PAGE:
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Minority report seeks to solve gentrification problem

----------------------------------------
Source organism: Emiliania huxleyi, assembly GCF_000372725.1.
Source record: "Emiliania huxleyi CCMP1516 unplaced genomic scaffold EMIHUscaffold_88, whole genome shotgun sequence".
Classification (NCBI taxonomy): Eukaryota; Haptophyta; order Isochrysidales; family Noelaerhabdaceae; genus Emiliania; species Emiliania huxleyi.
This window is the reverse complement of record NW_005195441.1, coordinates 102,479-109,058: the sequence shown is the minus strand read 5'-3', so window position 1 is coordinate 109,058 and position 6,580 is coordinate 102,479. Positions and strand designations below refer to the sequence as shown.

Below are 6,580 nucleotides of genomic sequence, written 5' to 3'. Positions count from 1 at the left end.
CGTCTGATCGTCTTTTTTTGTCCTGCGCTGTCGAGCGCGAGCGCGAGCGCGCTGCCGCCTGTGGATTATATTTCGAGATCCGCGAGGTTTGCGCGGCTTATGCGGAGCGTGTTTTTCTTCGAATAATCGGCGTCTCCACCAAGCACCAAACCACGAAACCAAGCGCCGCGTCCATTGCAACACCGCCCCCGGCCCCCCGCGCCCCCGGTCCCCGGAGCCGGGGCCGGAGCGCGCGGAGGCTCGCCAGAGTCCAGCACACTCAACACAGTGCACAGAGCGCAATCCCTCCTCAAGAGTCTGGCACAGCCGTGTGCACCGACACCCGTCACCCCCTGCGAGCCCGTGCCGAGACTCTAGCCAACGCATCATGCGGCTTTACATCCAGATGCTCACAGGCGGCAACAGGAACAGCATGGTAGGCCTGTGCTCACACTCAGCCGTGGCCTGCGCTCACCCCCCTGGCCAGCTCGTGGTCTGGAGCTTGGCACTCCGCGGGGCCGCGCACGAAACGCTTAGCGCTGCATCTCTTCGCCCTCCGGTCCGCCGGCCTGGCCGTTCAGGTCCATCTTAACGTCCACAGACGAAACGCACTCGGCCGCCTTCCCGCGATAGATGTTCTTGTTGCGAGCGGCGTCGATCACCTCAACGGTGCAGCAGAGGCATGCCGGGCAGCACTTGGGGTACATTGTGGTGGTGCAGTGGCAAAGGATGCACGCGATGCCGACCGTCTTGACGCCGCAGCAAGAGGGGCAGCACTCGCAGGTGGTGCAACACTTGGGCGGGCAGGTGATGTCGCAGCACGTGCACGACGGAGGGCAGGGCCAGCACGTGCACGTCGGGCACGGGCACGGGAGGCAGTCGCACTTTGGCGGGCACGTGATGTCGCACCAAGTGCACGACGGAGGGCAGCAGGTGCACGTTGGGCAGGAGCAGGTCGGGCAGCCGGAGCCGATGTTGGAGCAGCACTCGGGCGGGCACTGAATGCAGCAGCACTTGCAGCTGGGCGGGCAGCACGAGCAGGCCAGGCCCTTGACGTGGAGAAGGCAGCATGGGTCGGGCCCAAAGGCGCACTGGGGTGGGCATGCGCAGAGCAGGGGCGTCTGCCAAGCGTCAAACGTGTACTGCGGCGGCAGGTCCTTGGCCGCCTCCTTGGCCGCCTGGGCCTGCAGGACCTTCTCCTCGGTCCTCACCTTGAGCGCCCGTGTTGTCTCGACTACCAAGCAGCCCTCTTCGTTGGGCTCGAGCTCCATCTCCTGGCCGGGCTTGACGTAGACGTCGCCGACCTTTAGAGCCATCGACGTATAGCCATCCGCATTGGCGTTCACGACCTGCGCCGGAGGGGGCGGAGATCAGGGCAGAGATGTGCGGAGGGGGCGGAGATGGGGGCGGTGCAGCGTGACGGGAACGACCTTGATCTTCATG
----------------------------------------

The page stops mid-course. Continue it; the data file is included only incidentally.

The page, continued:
More on findings of Historic Preservation task forceThe report of the city Historic Preservation Task Force, which landed on Council members’ desks Monday, contains not only the expected recommendations on criteria for designating landmarks and reductions in property tax exemptions but also a “minority report” attempting to address gentrification within certain potential historic districts. Four of seven task force members and the ex-officio member signed the additional report. Authors of the minority report agreed with the overall recommendations of task force (See In Fact Daily, April 7,2004.) but wanted specific incentives for lower-income areas. Although “the task force valiantly attempted to address the potential impacts of historic zoning to the preservation of mixed income neighborhoods and affordable housing in Austin,” they were unable to reach consensus on the issue, the minority report says. “Unfortunately, by not incorporating a specific incentive to protect mixed-income neighborhoods or maintain a stock of affordable housing, the report embraces a ‘one size fits all’ approach to historic zoning. This fails to recognize the specific needs and diversity of urban neighborhoods that contribute significantly to the history of our community. Many of the residents of these neighborhoods are at or below the median family income, and remain dependent on the availability of affordable housing.” Signers of the minority report— John Donisi, Keith Jackson, Joseph Martinez, Tere O’Connell and ex officio member Laurie Limbacher—then expressed a fear that “adoption of the recommendations of the task force and included in the report alone may actually encourage and subsidize the displacement of these long-term residents.” Their recommendation therefore was to enact additional incentives for homeowners in historic districts where a majority of residents fall at or below 80 percent of the median family income (MFI). Specifically, they suggested “a property tax exemption of 20 percent or $200 annually, whichever is greater, for a 10-year period” following historic designation. The minority report writers noted that members of the Central East Austin Neighborhood Planning Team had asked the city to create such an incentive program in their December 2001 plan. A similar recommendation came from the Gentrification task force at the end of 2002. However, since the city took no action on establishment of historic districts, there was no specific opportunity to address those requests. Austin Chronicle reporter Mike Clark-Madison served on the Central East Austin Neighborhood Planning Team. His own neighborhood, Swede Hill, is on the National Register of Historic Districts, he said. A survey by the Austin Revitalization Authority found eight potential historic districts in the East Austin area, including San Bernard Street and the Guadalupe neighborhood, Clark-Madison noted. The planning group believed historic abatements should be enhanced for areas within CBDG (Community Development Block Grant) target areas, which is what Dallas has done, Clark-Madison said. That is similar to the 80-percent level approved by the minority report writers. According to numbers provided in the task force report, a historic home at 2408 Sweetbrush carries a city tax bill of $10,346. The current owner can expect to be excused from paying $8,279 of that, leaving a bill of under $2,000. If the house is sold, the maximum exemption would be 50 percent of the tax. The new owner would pay about $4,140. But in an eastside neighborhood, a historic home and lot at 1108 Chicon is valued at $60,000 with a resulting tax bill is only $283. Current rules exempt the owner from $190, leaving a tax bill of $93. If the minority report were adopted, the owner of a similarly priced home—not zoned historic—but in the same neighborhood would be able to apply for an exemption from $200 in city taxes. But that could happen only if the area were in a historic district and the homeowner fell into the poverty category (80 percent of Austin MFI). The house zoned H would keep its tax status until a new owner took over, at which time the new rules would apply. The owner of the neighboring non-historic home would be able to request the exemption for 10 years following the designation of the historic district. Task force member Donisi said the burden of proof would be on the homeowner to prove. “Just like everybody else, they have the burden of showing the city that they’ve complied with the rules that currently exist for historic landmarks,” he said. “We’re not necessarily saying this is the only way to do it. We’re just saying we think the one size fits all,” approach could be improved. City sales tax revenue making a comeback While the latest sales tax figures from the State Comptroller’s Office do not point to a return to the runaway growth of the late 1990’s, they do show that Austin’s economy is on the rebound. The payment to the city for the month of February is $8.5 million, which is an improvement of 6.9 percent from the same period in 2003. “Things are looking up,” concluded City Budget Officer Rudy Garza.“It’s been a long time since we’ve been at this point. We believe that the economy did hit rock bottom in Austin last year, and we’re starting to see the results of a small and slow turnaround.” Garza noted that the increase, while significant, was in comparison to one of the worst years on record for sales tax returns. The uptick puts the city ahead of the recently revised projection for a 4-percent increase for the current fiscal year, a relief to budget planners, Garza noted. “The last two years, one of the most difficult things we’ve done is mid-year budget reductions,” he said. “They aren’t pleasant and are very difficult to manage.” For the remaining seven months of the current fiscal year, the city will need to see an average increase of 3.5 percent in order to meet the revenue target. Austin isn’t the only city experiencing an economic rebound. Dallas, Houston, San Antonio and Fort Worth are also showing increases compared to 2003. For February, Houston showed an astonishing 24.3 increase in sales tax revenues—but that was due in part to an audit adjustment of $1.3 million. Of course, the large influx of visitors for Super Bowl XXXVIII on February 1 probably helped a bit too. Dallas also showed a double-digit increase of 14.7 percent over the previous year. Garza pledged that budget planners would continue to maintain vigilance in reviewing both revenues and expenditures. “While this is good news, and it does provide us with a little more flexibility in our planning, we still have to look at our other revenues and our expenses,” he said. “Our decisions that are ahead will be based on everything, not just sales tax revenues.” Backers of health care district ready for campaign McFadden stresses tax benefits for Austin residents The campaign for the Travis County Healthcare District will gear up once the Republican and Democratic runoff elections are over on April 13, the campaign manager for the effort said last night. Campaign manager Elliott McFadden presented the healthcare district vote to the Austin Progressive Alliance Wednesday night. The campaign has already gathered the endorsements of Seton and St. David’s health care systems, the League of Women Voters, the Travis County Democratic Party and 500 local physicians. McFadden said the campaign would heat up after next Tuesday. “We just came off of a very intense primary,” McFadden said. “We had a presidential campaign, national issues and Congressional district races. That’s where the focus has been, and rightly so. Over the next weeks, though, you’re going to see more campaigning and more people informed.” Volunteers have begun meeting with healthcare groups, civic groups and political caucuses. A website, http://www.healthytraviscounty.com, has been launched. In the coming weeks, more visible signs of the campaign—such as yard signs and mailers—should begin appearing around town. McFadden estimated that between $300,000 and $400,000 would be spent on the campaign before it’s over. In his presentation last night, McFadden made two major arguments: • About a quarter of the people in Travis County are uninsured, even though half of those people have jobs. • Austin residents pay five times more than Travis County residents for healthcare. McFadden described a number of different taxpayers—a Central Austin taxpayer living in a house valued at $190,000, a couple living in a $250,000 house in Pflugerville, a retired couple living in a $400,000 house in Lakeway and an attorney in Westlake living in a $1 million house—and asked who would pay the most taxes. The answer, of course, was that the Central Austin taxpayer paid the most for the healthcare system. The creation of a healthcare district, run by a nine-member board appointed by the city and county, would immediately generate $6 million in revenue. That money would keep primary care clinics open, beef up the city’s trauma centers and underwrite the cost of some prescription drugs. McFadden stressed that the campaign was a bipartisan effort. He said every member of the Travis County legislative delegation supported the initiative, with the exception of Rep. Todd Baxter (R-Austin). No one was at the meeting in opposition to the healthcare district, although the Save Our Taxpayers organization was invited to the event. Rep. Eddie Rodriguez (D-Austin) also was on hand at the meeting to explain the proposition on the ballot for collective bargaining for the city’s firefighters. Collective bargaining, allowed under law, would require the city to meet in good faith with firefighters to negotiate the firefighters’ contract. Collective bargaining, however, would not give the firefighters the right to strike. A total of 18 cities in Texas have collective bargaining rights for firefighters, Rodriguez said. Houston voted for collective bargaining last year. Other cities include San Antonio, Laredo and Corpus Christi. Austin is the last Democratic stronghold in the state without collective bargaining rights, said Rodriguez, who recently took a job with the firefighters’ organization. Early voting continues . . . A total of 3,204 Republicans, about .6 percent of registered voters in the county, have cast ballots in the runoff election so far. Five hundred seven Democrats have voted in their Constable Precinct 4 runoff. Friday is the final day of Early Voting. The election is next Tuesday . . . Other tidbits from the task force. . . The Historic Preservation Task Force was appointed, in part, because City Council members were not happy with what they were hearing about the Historic Landmark Commission. Specifically, some commissioners seemed inclined to grant historic status to almost any structure favored by the neighborhood for such treatment and to pay little attention to staff recommendations and property owners’ wishes. The task force recommended that the commission be cut from 11 to 9 members and that seven of those be accountable to a specific Council member. In addition, the task force suggested that terms be for two years instead of the current four and that no commissioner should serve more than eight years. All but one of the current members of the HLC will be up for reappointment in June—unless the Council decides to scrap the current commission and start over before then. The task force did not address that question, but they did suggest that members of the HLC, like the Zoning and Platting Commission, be subject to removal without cause by a vote of the Council . . . Austin firefighters help out in Houston . . . Houston firefighters buried one of their own yesterday and Austin’s firefighters staffed 12 Houston fire stations. That allowed friends of the firefighter who died, Kevin Kulow, to attend the memorial procession and service. Kulow died in the line of duty on April 4. Participating in the memorial procession on behalf of Austin Firefighters were Austin Fire Chief Garry Warren, AFA President Mike Martinez and the Austin Fire Department Honor Guard. Capitol Metro provided 3 passenger vans for travel to and from Houston . . . No meeting today . . . Neither the City Council nor any commission is meeting today. All seems quiet at City Hall . . . Aquifer district board meets tonight . . . Members of the Barton Springs Edwards Aquifer Conservation District board of directors are scheduled to meet at the district office at 6pm tonight. Among the controversial matters they might discuss is the sustainable yield model—what scientists determine to be the potential upper limit on pumping from the aquifer. Rep. Patrick Rose (D-Dripping Springs) and Sen. Jeff Wentworth (R-San Antonio) have questioned the need for such a study and suggested that the district not stand in the way of development. (See In Fact Daily, Feb. 27, 2004.)